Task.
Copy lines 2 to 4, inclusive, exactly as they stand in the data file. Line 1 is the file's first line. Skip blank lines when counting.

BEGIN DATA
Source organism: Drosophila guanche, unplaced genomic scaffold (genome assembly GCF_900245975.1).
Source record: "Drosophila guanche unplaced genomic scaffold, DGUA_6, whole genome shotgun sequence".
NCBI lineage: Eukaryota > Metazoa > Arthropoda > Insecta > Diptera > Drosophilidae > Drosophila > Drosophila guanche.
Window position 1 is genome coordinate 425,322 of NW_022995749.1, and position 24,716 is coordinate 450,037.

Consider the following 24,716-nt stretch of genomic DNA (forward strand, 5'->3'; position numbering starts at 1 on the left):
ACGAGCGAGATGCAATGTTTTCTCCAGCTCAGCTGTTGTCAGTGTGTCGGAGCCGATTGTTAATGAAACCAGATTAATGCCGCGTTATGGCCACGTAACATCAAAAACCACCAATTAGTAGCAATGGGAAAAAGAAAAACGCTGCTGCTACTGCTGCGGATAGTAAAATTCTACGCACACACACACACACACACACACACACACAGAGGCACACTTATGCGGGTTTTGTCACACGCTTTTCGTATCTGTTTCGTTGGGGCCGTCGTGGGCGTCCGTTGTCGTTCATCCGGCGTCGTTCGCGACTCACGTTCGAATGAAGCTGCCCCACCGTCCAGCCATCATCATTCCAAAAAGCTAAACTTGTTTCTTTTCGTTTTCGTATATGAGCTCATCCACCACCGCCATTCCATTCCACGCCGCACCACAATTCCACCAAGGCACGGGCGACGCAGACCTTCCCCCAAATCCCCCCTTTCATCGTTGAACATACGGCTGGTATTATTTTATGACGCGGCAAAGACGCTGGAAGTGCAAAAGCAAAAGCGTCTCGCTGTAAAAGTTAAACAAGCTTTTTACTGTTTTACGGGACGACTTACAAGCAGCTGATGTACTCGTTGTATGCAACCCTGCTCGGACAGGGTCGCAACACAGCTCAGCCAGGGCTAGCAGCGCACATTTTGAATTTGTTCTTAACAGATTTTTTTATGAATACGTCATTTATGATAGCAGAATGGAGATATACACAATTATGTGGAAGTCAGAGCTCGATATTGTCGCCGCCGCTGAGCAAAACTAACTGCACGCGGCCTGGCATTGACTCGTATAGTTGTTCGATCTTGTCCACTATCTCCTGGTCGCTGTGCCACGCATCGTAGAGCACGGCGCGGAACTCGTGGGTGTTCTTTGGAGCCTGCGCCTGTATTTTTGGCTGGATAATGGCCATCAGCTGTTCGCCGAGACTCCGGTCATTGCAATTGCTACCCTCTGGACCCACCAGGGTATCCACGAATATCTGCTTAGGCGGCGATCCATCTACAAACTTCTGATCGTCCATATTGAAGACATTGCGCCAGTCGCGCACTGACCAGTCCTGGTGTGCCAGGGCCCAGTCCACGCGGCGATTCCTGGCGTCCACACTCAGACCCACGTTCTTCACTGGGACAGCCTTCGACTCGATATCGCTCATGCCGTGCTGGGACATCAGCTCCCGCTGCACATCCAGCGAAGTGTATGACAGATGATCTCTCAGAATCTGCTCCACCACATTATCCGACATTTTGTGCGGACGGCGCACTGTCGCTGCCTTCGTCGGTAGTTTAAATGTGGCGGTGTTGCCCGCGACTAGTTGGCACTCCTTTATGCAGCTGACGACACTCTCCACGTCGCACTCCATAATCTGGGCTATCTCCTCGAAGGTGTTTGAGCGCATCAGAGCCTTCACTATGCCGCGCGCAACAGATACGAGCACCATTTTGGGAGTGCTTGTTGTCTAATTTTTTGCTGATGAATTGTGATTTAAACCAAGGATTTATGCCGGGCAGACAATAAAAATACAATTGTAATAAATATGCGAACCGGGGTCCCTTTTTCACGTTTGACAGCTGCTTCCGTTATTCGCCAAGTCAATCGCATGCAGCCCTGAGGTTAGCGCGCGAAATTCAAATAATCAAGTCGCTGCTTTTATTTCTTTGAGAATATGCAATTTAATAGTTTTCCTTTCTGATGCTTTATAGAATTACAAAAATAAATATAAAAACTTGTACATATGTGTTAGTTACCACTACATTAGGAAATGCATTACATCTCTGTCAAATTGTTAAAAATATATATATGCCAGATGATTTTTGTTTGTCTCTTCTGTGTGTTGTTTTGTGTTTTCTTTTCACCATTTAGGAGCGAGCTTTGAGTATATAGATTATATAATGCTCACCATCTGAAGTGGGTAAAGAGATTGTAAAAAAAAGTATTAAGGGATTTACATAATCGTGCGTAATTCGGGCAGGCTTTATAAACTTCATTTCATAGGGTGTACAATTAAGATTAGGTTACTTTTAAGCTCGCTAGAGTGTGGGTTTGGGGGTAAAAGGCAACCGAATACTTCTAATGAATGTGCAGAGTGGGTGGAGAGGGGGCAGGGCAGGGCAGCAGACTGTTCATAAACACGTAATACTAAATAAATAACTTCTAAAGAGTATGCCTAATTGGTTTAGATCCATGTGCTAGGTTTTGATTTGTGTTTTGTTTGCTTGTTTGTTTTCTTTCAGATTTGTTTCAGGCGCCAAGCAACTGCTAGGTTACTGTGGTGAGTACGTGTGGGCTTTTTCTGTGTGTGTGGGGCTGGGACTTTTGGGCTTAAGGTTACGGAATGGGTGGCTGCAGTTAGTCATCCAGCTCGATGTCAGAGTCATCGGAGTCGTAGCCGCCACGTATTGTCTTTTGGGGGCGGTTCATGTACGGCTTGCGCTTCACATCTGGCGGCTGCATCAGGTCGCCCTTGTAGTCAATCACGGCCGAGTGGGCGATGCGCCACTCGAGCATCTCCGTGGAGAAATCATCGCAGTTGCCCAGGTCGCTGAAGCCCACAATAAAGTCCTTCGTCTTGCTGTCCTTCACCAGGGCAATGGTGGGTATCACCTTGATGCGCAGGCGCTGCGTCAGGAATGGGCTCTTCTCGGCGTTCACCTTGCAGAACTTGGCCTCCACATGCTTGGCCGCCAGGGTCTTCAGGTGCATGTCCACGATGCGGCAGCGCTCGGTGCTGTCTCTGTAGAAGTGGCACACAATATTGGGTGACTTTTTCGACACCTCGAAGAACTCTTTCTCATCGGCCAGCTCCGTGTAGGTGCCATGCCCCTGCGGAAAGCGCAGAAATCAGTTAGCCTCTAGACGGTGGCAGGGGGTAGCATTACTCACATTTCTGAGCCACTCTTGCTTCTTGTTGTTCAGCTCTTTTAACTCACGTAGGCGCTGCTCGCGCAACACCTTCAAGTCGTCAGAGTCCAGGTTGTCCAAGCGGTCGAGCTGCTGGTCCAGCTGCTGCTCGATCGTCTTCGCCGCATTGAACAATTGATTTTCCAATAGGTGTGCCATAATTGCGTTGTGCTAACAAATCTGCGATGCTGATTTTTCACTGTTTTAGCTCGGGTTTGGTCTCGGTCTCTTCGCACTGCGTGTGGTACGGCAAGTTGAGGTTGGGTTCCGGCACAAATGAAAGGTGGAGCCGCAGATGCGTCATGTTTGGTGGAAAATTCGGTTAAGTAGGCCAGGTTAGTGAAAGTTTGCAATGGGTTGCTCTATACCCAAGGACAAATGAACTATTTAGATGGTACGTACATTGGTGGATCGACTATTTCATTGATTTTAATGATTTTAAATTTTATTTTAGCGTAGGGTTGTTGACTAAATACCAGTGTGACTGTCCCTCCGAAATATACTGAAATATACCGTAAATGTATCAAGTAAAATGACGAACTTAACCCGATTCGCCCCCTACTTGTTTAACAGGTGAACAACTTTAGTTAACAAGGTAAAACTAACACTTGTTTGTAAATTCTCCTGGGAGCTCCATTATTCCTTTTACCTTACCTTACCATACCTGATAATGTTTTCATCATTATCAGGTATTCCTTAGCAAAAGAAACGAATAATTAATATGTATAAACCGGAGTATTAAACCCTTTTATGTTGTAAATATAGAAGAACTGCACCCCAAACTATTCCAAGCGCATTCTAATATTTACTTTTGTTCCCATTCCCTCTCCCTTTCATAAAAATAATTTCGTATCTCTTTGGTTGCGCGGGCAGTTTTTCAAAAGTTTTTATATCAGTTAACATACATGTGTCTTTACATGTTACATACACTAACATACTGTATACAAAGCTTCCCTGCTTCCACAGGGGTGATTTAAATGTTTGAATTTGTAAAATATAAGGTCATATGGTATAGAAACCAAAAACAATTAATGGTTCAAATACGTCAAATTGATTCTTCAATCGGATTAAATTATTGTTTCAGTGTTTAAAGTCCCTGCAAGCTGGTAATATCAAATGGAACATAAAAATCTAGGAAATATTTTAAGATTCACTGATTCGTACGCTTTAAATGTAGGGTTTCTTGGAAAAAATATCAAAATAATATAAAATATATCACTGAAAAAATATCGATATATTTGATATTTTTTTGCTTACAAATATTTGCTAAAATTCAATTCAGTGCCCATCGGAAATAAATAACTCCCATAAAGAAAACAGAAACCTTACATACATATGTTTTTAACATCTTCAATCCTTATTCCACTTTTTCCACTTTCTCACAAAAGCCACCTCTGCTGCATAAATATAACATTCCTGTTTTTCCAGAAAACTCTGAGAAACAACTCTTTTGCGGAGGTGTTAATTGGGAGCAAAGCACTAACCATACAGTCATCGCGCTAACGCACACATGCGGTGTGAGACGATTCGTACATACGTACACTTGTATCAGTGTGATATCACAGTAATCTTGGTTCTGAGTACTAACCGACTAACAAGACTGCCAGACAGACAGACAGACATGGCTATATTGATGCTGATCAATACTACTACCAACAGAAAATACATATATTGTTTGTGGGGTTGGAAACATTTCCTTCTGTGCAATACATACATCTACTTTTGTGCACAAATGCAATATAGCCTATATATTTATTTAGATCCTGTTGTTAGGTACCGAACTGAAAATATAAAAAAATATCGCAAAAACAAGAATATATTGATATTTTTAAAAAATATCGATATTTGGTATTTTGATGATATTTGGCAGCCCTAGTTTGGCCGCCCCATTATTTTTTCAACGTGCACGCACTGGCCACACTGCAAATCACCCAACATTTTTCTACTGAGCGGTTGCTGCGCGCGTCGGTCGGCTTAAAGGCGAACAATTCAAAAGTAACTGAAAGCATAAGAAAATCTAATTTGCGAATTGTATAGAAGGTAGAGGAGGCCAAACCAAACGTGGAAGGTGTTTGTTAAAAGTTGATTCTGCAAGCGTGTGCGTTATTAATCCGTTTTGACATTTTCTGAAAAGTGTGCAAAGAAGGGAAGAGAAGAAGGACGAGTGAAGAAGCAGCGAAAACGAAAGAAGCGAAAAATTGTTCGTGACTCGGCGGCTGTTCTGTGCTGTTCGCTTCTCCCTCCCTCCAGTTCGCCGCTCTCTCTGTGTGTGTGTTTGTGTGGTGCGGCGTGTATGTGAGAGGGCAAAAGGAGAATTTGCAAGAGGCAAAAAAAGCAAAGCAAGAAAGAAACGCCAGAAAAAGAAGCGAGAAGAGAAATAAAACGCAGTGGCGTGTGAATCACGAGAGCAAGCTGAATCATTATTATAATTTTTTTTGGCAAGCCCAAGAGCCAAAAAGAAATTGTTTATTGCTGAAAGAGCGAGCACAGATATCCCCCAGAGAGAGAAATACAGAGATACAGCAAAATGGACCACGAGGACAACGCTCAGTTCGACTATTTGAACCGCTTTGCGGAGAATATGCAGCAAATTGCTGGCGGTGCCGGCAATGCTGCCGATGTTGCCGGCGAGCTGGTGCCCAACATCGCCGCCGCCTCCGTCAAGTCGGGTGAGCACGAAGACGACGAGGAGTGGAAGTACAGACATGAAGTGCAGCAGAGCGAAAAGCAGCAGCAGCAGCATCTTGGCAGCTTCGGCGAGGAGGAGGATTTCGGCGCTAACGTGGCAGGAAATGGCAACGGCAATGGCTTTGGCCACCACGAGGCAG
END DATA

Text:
Source record: "Drosophila guanche unplaced genomic scaffold, DGUA_6, whole genome shotgun sequence".
NCBI lineage: Eukaryota > Metazoa > Arthropoda > Insecta > Diptera > Drosophilidae > Drosophila > Drosophila guanche.
Window position 1 is genome coordinate 425,322 of NW_022995749.1, and position 24,716 is coordinate 450,037.